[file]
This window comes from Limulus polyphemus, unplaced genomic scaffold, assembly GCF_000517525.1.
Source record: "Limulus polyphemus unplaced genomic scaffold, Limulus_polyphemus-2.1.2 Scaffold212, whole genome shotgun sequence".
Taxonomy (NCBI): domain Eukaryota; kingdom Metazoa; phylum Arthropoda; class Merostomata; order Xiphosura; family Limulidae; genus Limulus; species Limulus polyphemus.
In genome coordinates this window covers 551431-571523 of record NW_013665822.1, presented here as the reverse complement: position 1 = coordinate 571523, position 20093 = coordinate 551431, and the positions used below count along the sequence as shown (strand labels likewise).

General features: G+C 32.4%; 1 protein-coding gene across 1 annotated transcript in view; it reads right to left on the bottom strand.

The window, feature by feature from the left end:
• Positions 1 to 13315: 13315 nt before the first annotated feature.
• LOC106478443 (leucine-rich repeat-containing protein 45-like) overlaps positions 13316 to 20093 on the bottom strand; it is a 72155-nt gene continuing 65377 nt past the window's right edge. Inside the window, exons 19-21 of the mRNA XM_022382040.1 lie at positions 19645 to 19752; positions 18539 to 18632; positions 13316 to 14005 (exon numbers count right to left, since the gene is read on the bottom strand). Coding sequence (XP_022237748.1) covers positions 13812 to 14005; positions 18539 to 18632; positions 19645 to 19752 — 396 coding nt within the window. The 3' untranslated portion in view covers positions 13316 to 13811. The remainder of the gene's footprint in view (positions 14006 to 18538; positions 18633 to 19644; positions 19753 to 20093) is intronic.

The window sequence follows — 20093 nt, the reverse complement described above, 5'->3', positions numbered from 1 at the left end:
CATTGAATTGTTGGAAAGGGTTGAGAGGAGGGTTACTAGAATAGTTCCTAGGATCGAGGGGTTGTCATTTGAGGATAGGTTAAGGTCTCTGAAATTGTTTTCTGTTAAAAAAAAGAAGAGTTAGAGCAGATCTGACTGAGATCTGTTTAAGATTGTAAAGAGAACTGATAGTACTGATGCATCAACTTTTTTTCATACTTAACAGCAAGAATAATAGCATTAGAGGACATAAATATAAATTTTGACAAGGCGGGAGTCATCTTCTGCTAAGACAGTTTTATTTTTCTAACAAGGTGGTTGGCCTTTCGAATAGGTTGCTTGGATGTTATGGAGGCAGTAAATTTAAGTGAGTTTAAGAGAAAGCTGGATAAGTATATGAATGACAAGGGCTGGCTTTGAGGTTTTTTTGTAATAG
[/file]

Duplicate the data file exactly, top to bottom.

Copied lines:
This window comes from Limulus polyphemus, unplaced genomic scaffold, assembly GCF_000517525.1.
Source record: "Limulus polyphemus unplaced genomic scaffold, Limulus_polyphemus-2.1.2 Scaffold212, whole genome shotgun sequence".
Taxonomy (NCBI): domain Eukaryota; kingdom Metazoa; phylum Arthropoda; class Merostomata; order Xiphosura; family Limulidae; genus Limulus; species Limulus polyphemus.
In genome coordinates this window covers 551431-571523 of record NW_013665822.1, presented here as the reverse complement: position 1 = coordinate 571523, position 20093 = coordinate 551431, and the positions used below count along the sequence as shown (strand labels likewise).

General features: G+C 32.4%; 1 protein-coding gene across 1 annotated transcript in view; it reads right to left on the bottom strand.

The window, feature by feature from the left end:
• Positions 1 to 13315: 13315 nt before the first annotated feature.
• LOC106478443 (leucine-rich repeat-containing protein 45-like) overlaps positions 13316 to 20093 on the bottom strand; it is a 72155-nt gene continuing 65377 nt past the window's right edge. Inside the window, exons 19-21 of the mRNA XM_022382040.1 lie at positions 19645 to 19752; positions 18539 to 18632; positions 13316 to 14005 (exon numbers count right to left, since the gene is read on the bottom strand). Coding sequence (XP_022237748.1) covers positions 13812 to 14005; positions 18539 to 18632; positions 19645 to 19752 — 396 coding nt within the window. The 3' untranslated portion in view covers positions 13316 to 13811. The remainder of the gene's footprint in view (positions 14006 to 18538; positions 18633 to 19644; positions 19753 to 20093) is intronic.

The window sequence follows — 20093 nt, the reverse complement described above, 5'->3', positions numbered from 1 at the left end:
CATTGAATTGTTGGAAAGGGTTGAGAGGAGGGTTACTAGAATAGTTCCTAGGATCGAGGGGTTGTCATTTGAGGATAGGTTAAGGTCTCTGAAATTGTTTTCTGTTAAAAAAAAGAAGAGTTAGAGCAGATCTGACTGAGATCTGTTTAAGATTGTAAAGAGAACTGATAGTACTGATGCATCAACTTTTTTTCATACTTAACAGCAAGAATAATAGCATTAGAGGACATAAATATAAATTTTGACAAGGCGGGAGTCATCTTCTGCTAAGACAGTTTTATTTTTCTAACAAGGTGGTTGGCCTTTCGAATAGGTTGCTTGGATGTTATGGAGGCAGTAAATTTAAGTGAGTTTAAGAGAAAGCTGGATAAGTATATGAATGACAAGGGCTGGCTTTGAGGTTTTTTTGTAATAG